must also review specified samples of other cases: patient transfers among hospitals, length-of-stay and cost-per-case outliers, and readmissions within 15 or 31 days of a previous discharge. Moreover, if a reviewed provider or practitioner exceeds a predetermined denial rate (six cases or 5 percent of the cases reviewed in a quarter, whichever is greater), a more intense level of review may be initiated. Altogether, the required review activities for PROs cover about 25 percent of all Medicare discharges, a considerably higher percentage than the committee was aware of in private programs.
Beyond these differences in review loci in the PRO program, the essential distinctions between PRO review and private utilization management stem from two factors: (1) the direct relationship between the provider and payer in Medicare, and (2) the public law principles that guide PRO procedures.
In Medicare, the responsibility for initiating preadmission review lies with the hospital or physician, not the patient. Failure to obtain the relevant certification may lead to a penalty for the provider, not the patient. The provider is also responsible if the PRO denies payment based on retrospective review of the necessity of care.1 Generally, in the private sector, a contractual relationship must exist between the payer and the provider in order for the patient to be "held harmless" (without financial liability) in similar circumstances.
An even more fundamental difference between PROs and private review is founded in the public nature of PROs. Their agendas, objectives, criteria, and results are public. The manner in which they operate is subject to federal regulation and published guidelines and is informed by public law principles, including principles of due process. PROs are required by the Health Care Financing Administration (HCFA) to seek physician comments on their review criteria, to provide their criteria to state medical organizations, and to send the criteria to anyone requesting them.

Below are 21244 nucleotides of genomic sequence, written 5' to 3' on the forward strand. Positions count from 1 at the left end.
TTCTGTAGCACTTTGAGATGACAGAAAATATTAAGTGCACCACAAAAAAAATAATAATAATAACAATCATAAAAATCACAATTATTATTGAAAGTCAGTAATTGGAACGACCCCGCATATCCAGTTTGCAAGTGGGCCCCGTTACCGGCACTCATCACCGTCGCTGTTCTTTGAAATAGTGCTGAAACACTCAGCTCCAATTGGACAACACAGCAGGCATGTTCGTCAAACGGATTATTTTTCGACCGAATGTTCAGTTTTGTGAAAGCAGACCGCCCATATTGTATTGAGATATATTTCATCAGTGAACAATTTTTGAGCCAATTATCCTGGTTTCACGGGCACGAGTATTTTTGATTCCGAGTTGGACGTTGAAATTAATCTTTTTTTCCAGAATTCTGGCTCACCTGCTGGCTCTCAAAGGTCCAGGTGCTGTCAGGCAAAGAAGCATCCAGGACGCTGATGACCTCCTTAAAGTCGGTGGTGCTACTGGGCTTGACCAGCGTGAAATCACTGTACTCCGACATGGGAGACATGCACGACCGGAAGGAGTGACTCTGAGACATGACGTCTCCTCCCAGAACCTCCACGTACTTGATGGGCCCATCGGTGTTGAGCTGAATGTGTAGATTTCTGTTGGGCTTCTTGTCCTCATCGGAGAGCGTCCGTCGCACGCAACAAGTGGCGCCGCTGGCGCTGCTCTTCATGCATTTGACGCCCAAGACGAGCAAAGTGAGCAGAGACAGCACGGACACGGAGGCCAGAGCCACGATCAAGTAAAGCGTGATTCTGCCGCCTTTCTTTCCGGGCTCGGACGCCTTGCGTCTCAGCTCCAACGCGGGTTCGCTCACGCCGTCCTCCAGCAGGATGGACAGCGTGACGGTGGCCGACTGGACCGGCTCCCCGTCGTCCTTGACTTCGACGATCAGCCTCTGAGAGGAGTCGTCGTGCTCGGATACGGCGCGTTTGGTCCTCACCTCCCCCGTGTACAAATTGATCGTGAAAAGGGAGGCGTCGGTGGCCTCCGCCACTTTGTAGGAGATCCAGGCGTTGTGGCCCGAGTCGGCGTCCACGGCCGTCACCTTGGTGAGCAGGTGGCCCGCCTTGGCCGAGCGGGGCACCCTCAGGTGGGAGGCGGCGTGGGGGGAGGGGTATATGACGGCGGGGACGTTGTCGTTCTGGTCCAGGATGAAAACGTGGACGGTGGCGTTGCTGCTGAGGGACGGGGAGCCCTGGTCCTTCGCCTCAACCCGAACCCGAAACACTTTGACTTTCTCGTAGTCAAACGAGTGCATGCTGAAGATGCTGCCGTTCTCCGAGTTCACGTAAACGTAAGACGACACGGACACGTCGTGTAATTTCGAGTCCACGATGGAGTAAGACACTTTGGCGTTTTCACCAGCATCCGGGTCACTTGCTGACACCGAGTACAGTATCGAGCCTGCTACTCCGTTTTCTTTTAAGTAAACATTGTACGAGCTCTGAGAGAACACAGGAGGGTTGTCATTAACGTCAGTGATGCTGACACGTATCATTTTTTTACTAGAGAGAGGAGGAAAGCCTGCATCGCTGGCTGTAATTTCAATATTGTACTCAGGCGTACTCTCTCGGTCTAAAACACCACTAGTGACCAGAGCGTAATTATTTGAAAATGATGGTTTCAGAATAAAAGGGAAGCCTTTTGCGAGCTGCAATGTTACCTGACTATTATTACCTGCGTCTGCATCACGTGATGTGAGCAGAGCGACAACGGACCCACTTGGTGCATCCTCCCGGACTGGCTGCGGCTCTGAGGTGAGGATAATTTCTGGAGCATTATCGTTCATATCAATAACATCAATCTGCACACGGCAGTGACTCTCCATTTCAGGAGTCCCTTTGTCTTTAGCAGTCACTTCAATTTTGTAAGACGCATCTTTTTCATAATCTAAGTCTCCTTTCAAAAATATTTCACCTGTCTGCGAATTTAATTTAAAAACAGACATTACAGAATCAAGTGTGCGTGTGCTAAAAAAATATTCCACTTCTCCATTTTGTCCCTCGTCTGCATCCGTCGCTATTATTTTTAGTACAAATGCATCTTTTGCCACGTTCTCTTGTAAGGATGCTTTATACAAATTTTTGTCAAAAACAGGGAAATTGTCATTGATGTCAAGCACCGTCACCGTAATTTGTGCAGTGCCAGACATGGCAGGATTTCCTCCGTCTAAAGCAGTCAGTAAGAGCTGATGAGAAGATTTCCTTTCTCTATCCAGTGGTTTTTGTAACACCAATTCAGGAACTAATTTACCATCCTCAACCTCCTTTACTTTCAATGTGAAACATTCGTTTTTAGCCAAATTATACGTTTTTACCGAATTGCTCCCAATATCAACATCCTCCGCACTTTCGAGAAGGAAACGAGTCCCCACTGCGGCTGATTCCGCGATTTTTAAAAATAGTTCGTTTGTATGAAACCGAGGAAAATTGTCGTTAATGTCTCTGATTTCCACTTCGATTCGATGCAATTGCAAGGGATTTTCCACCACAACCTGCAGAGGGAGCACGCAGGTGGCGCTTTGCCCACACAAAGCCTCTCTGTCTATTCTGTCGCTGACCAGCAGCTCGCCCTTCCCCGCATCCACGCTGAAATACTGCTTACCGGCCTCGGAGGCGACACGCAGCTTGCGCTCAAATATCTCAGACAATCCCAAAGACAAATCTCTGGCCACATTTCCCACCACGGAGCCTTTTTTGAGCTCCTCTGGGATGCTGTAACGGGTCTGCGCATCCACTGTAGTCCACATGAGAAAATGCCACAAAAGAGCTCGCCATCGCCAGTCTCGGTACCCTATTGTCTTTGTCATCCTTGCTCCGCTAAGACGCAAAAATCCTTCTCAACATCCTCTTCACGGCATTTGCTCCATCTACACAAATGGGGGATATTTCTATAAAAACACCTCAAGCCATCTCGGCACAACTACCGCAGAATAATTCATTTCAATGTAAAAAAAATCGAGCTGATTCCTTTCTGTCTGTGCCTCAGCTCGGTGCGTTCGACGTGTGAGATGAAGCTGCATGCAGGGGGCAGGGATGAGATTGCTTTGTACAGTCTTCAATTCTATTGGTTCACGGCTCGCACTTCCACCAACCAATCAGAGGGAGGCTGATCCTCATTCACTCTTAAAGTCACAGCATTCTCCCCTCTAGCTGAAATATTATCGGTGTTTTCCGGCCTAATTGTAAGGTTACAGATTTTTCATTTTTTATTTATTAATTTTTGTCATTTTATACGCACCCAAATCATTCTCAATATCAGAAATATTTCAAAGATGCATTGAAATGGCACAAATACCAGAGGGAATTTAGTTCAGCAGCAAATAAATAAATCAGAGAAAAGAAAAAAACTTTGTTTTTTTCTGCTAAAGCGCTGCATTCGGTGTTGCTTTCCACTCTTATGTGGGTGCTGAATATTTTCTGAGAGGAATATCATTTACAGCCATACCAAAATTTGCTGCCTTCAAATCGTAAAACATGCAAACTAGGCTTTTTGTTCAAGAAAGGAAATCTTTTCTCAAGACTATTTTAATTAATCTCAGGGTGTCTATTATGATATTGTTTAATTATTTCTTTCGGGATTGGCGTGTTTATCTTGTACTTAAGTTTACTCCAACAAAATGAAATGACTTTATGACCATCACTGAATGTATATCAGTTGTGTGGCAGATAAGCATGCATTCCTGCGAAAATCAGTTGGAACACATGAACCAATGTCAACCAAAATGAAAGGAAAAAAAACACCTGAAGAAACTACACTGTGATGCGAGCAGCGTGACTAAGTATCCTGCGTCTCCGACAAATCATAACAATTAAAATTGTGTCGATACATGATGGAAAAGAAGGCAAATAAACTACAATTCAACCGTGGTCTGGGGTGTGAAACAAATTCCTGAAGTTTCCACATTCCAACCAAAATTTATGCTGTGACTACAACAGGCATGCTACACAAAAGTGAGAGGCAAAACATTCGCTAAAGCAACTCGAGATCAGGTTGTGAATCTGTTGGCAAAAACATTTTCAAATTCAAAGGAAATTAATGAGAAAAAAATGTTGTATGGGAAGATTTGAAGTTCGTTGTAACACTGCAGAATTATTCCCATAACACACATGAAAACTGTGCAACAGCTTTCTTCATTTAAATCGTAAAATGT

The Congress and the HCFA take a very directive role with the PROs. Each contract period is covered by an extensive scope of work that lays out the work expected. This scope of work is accompanied by an array of
1 In 1972, Congress recognized that the burden of a retrospective claims denial under Medicare fell unfairly on the beneficiary who incurs Medicare costs as a result of orders and charges generated by the physician and hospital. Therefore, in Section 1879 of the Social Security Act (1972), Congress established that where services were denied as not medically necessary or custodial, if the patient did not know and had no reason to know the care would be denied, Medicare would pay for the unnecessary services, waiving the patient's liability. The burden would then fall on the hospital and physician, and a judgment would be made as to whether they knew or should have known that the services would be deemed medically unnecessary. If they did not have the requisite knowledge, they too would be indemnified by Medicare. More recently, physicians have been required to reimburse Medicare patients who have paid for care (for example, through coinsurance) that was later determined to be inappropriate.